If we fail to balance pragmatism and principles, not only do we fail to increase our effectiveness by being Product-Led, but by reducing our credibility and influence, we make it less likely that we can achieve these benefits in the future.

Breaking The Cycle To Become Product-Led

How many of these cycles of failure have you experienced? Maybe all of them? To become Product-Led, we need to break these cycles​. We need to stop reacting to issues with simplistic solutions that have already been tried and failed​. Instead, we must enable balanced approaches to solving problems that allow teams to become Product-Led​. Here are some suggestions for steps you can take in each area to escape the cycle:

Outcome-Based Planning

To balance predictability and adaptability, we need to implement outcome-based planning. Outcome-based planning provides predictability on what improvements the team is building towards while leaving the details of the solution to be developed iteratively through continuous discovery. We maximise effectiveness by ensuring customers trust us to deliver value consistently, not just occasionally, and allowing plans to adjust as teams perform discovery or when circumstances change.

Planning is a promise – “give us x resources and we will deliver y result”, but no one should expect a blank cheque ​in constrained economic conditions. If the sole purpose of the Product-Led team is creating customer and business value, that is what should be on the plan.

You must connect value to product
outcomes and communicate a plan
to achieve that outcome - this is your roadmap.

There are many good resources on outcome-based planning online, but if you understand the balance that this approach is trying to create, you are much more likely to be successful.

Capabilities Assessment

To balance restructuring and recruiting, we need to assess gaps in capabilities. By understanding the capabilities you have and the capabilities you need, you can have a transparent conversation about where to focus development and what skills you should be looking to recruit​. When we invest in restructuring teams or recruiting new team members, a better understanding of current and required capabilities will ensure a return on this investment in the form of increased effectiveness.

If you are using the same generic requirements to define multiple product roles, it may be that you haven’t considered what capabilities each role actually requires​. But no matter how clearly we define the requirements for a role – we fill that role with a person who will have their own unique strengths and weaknesses​. Developing capabilities should be a focus for every organisation, but recruiting will always be necessary to grow teams and acquire new capabilities.​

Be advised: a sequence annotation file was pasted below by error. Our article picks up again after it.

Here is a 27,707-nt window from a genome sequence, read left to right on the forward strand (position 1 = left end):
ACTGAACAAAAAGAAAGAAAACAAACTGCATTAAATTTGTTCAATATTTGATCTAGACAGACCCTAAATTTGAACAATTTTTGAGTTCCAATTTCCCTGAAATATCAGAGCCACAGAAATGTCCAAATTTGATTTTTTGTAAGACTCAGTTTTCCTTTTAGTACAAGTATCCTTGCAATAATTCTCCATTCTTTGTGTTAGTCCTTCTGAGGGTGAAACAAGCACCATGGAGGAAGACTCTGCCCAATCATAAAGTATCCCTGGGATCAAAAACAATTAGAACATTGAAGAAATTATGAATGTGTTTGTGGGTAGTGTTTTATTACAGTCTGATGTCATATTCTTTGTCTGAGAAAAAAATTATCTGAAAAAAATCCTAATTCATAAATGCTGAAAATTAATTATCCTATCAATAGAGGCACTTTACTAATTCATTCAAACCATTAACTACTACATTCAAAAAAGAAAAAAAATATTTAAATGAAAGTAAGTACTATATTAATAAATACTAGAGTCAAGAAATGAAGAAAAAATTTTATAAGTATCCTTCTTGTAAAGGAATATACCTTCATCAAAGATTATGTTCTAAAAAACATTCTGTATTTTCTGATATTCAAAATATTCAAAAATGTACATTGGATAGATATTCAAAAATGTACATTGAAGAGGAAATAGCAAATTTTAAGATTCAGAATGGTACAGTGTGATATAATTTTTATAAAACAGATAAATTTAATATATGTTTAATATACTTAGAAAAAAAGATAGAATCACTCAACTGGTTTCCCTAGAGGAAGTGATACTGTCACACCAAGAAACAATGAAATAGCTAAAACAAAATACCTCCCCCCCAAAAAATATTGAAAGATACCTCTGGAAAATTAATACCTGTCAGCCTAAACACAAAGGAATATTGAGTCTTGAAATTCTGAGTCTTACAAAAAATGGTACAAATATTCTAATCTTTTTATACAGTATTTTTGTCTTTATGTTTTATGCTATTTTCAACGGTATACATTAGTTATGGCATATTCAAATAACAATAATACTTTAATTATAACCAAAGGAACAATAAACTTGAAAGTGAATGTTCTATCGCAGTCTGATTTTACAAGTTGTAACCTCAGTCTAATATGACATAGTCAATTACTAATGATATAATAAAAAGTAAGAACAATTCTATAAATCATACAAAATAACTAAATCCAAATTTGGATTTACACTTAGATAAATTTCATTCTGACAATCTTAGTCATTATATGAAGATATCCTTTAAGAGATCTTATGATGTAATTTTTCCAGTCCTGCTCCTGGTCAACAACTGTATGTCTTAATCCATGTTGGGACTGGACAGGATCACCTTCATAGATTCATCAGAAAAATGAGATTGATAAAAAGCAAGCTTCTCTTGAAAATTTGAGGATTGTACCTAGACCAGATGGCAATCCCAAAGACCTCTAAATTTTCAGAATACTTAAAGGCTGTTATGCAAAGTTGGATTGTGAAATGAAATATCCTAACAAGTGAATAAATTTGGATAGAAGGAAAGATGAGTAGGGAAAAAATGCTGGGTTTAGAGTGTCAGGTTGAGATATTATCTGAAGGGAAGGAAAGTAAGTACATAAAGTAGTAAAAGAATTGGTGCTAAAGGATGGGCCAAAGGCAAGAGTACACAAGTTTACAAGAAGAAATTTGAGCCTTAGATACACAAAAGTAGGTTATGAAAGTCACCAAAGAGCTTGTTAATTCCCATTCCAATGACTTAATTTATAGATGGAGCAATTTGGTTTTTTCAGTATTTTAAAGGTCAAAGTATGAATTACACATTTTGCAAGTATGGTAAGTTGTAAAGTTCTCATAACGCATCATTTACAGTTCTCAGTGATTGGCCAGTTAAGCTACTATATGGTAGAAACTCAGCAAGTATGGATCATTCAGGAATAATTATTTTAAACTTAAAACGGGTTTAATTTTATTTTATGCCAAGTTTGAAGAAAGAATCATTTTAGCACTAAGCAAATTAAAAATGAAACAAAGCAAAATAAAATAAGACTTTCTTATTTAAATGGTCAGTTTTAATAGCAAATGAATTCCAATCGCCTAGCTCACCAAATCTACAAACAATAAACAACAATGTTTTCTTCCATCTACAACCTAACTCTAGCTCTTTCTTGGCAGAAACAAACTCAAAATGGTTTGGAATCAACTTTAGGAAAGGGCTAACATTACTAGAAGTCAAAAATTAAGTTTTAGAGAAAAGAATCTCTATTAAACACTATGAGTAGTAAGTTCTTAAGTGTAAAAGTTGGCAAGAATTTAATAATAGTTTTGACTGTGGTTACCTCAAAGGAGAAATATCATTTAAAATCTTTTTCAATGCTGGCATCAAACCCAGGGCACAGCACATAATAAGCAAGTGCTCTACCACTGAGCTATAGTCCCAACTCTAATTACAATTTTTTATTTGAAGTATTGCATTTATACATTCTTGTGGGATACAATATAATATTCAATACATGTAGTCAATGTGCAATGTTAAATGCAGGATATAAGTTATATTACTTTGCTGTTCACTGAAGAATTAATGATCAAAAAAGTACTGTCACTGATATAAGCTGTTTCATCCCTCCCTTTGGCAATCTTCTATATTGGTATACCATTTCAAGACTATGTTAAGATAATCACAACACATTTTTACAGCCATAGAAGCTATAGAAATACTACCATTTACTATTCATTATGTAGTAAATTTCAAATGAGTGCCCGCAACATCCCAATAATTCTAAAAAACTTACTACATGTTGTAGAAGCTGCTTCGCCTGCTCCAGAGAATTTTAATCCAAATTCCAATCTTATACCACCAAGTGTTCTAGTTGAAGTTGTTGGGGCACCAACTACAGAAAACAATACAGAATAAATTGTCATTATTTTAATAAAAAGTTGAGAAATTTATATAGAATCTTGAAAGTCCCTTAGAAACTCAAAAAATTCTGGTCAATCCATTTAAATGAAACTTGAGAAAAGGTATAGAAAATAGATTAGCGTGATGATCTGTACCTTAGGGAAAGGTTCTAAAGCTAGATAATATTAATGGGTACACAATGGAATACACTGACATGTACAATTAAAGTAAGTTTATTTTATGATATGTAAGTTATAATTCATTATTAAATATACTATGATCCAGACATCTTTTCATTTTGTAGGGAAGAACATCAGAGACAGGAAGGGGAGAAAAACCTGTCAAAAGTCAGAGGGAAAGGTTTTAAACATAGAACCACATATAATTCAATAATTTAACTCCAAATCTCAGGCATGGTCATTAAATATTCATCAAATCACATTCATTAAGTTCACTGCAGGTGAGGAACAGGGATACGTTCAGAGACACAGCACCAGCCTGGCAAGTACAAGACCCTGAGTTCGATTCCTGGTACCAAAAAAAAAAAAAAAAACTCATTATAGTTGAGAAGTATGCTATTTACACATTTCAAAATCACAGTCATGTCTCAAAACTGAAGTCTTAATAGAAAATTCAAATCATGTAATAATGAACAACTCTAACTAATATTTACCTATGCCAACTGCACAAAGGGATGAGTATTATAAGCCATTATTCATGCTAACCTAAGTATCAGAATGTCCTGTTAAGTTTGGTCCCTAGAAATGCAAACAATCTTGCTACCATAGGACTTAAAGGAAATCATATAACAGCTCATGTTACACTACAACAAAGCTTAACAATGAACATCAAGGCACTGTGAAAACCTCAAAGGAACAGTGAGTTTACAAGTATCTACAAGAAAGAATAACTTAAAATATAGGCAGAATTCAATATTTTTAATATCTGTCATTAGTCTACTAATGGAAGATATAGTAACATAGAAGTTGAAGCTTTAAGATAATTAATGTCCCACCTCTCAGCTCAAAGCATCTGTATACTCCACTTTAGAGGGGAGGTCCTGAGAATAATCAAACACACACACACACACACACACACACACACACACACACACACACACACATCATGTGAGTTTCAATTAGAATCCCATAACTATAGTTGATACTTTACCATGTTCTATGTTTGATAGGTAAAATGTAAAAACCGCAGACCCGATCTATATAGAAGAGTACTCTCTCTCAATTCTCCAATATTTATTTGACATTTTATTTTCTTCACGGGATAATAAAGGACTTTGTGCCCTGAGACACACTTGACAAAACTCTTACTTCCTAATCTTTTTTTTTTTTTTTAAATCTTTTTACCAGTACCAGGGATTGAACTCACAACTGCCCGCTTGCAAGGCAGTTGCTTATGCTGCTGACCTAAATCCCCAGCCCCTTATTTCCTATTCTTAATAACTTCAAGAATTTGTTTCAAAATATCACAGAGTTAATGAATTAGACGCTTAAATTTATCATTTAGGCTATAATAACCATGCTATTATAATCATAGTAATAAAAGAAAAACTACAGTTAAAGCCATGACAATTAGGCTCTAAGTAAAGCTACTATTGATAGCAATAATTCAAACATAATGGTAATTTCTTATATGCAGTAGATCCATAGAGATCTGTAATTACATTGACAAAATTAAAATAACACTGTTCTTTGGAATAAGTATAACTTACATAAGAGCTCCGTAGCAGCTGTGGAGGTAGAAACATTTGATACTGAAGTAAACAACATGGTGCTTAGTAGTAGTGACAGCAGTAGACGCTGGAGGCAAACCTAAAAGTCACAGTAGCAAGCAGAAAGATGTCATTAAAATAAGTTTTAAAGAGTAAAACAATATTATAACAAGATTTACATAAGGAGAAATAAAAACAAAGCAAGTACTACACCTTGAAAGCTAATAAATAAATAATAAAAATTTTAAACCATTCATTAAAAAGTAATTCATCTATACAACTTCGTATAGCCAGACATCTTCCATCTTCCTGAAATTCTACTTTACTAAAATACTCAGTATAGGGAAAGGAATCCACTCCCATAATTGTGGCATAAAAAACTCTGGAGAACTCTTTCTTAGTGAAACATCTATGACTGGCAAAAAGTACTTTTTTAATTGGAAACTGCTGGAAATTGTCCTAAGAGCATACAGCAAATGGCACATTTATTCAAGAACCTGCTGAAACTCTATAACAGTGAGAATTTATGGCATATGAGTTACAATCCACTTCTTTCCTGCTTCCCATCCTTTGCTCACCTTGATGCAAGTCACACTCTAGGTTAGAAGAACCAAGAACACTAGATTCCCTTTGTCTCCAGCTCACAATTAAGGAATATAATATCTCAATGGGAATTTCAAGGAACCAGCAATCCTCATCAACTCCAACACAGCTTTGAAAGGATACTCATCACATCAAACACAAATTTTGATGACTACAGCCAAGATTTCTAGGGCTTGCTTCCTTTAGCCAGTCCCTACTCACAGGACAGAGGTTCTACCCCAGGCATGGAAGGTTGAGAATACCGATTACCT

You must start with an environment of safety and trust – if you don’t have this, this should be your ONLY focus​. Within this environment, your current capabilities need to be assessed. An assessment tool such as the Association of Product Professionals Proficiency Framework can be used to identify strengths and areas for development​.
Once you understand the capabilities you have and the capabilities you need, you can have a transparent conversation about where to focus development and what skills you should be looking to recruit​.

A Shared Commitment to Adopting Practical Frameworks​

To balance compliance and flexibility, we need to gain shared commitment to adopting practical frameworks. By getting buy-in from all stakeholders on frameworks that target known issues and can feasibly be implemented, we improve outcomes without creating an unnecessary burden for our teams​. The right tools implemented in the right way boost effectiveness through consistent performance, properly aligned with strategy, while avoiding the frustration created by unnecessary bureaucracy.

If you’re not using any product framework, pick a problem area and review common approaches – you won’t have any trouble finding potential solutions​. If you are using frameworks – are they actually helping to create value? Do all stakeholders agree on the value the framework is adding?​

​Start with a single area of practice and recommend a fit-for-purpose framework and lean processes and get commitment from everyone involved​.

Don’t assume the tool is the issue. If you love how you work but are having trouble with scale – then a product management platform is a worthwhile investment. But if there is a reluctance to use a framework or it’s not giving stakeholders what they need – a new SaaS platform will not solve the problem.​

​Using any framework requires ongoing realignment and coaching – make sure everyone understands why a framework is being used and how to use it, but if something is not working, adapt the framework for your needs​. Avoid the latest fad or changing just for the sake of changing. This will only reinforce the cycle of failure we’re trying to break.​

Continuous Discovery

To balance research and testing, we need to implement continuous discovery processes that include both. By breaking the discovery into small steps and progressing from research to testing as we learn, we avoid assuming customers can always tell us what they want or wasting resources building features no one values​.

Effectiveness and efficiency are increased by delivering products that create value, without over-investment in either
research or development.

Research and testing are both valid ways to reduce uncertainty and risk. The goal is to learn just enough at each step to justify continuing.​ Research could be as simple as talking to a small number of customers to possibly invalidate an idea, but like everything, this has diminishing returns. There is only so much you can learn from asking questions.​